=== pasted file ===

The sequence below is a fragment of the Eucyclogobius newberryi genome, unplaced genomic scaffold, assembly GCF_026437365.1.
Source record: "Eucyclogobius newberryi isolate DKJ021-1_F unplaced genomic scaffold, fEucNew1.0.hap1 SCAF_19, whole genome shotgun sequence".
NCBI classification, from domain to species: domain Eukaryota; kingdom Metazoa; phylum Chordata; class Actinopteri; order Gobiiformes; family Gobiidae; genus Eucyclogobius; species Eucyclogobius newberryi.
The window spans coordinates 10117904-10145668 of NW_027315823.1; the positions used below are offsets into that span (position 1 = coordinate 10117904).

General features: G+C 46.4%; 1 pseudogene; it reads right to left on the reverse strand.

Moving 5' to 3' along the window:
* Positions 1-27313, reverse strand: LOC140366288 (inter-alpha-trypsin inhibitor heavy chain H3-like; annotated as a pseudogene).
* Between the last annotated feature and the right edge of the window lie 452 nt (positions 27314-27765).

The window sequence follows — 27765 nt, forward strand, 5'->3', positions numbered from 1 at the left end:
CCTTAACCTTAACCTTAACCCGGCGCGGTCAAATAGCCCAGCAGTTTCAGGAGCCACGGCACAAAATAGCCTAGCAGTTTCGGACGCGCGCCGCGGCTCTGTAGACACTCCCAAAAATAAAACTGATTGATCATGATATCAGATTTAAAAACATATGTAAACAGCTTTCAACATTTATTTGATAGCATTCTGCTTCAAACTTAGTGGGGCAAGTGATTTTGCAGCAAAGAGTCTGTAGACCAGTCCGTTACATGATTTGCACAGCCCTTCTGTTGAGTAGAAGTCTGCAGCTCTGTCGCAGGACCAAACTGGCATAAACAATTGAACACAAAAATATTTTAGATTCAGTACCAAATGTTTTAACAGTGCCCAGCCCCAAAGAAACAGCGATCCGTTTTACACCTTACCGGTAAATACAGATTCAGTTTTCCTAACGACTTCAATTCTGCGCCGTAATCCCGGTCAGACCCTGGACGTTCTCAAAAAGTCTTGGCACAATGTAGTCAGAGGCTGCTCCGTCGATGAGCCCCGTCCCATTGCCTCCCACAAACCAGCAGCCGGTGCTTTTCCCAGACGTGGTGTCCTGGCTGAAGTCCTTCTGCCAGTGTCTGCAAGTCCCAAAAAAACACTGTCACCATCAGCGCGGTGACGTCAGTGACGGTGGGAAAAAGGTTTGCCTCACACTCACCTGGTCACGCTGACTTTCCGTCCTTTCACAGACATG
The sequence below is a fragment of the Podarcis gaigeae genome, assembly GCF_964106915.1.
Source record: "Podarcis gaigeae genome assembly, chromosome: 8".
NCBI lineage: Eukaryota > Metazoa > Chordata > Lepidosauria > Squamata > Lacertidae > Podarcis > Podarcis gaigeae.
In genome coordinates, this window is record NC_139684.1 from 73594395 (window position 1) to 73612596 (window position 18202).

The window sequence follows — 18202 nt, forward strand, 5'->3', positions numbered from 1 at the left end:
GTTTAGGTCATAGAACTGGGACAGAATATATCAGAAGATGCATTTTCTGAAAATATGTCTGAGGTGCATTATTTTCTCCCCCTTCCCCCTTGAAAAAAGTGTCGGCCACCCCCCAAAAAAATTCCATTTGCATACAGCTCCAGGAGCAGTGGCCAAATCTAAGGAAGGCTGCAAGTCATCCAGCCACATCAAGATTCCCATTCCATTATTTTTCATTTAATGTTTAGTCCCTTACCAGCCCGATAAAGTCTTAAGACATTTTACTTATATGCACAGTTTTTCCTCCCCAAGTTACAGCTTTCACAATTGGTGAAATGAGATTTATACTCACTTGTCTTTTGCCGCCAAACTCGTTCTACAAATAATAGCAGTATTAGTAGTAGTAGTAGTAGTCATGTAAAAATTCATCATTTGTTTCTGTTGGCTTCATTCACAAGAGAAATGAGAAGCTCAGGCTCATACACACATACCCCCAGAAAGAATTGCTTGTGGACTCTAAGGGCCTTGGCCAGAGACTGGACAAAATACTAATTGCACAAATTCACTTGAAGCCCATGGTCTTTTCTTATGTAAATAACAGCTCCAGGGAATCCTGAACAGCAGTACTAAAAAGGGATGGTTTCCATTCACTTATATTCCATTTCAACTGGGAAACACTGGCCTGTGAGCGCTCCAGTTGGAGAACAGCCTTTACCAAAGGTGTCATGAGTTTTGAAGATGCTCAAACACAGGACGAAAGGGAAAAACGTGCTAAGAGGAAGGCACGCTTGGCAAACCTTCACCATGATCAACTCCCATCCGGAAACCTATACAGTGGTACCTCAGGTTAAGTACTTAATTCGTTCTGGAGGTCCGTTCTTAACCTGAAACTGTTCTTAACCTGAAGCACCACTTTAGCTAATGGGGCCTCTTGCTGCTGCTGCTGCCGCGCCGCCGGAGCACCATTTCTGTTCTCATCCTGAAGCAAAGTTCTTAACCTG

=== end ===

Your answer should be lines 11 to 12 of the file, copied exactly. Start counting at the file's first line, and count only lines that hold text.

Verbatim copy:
The sequence below is a fragment of the Podarcis gaigeae genome, assembly GCF_964106915.1.
Source record: "Podarcis gaigeae genome assembly, chromosome: 8".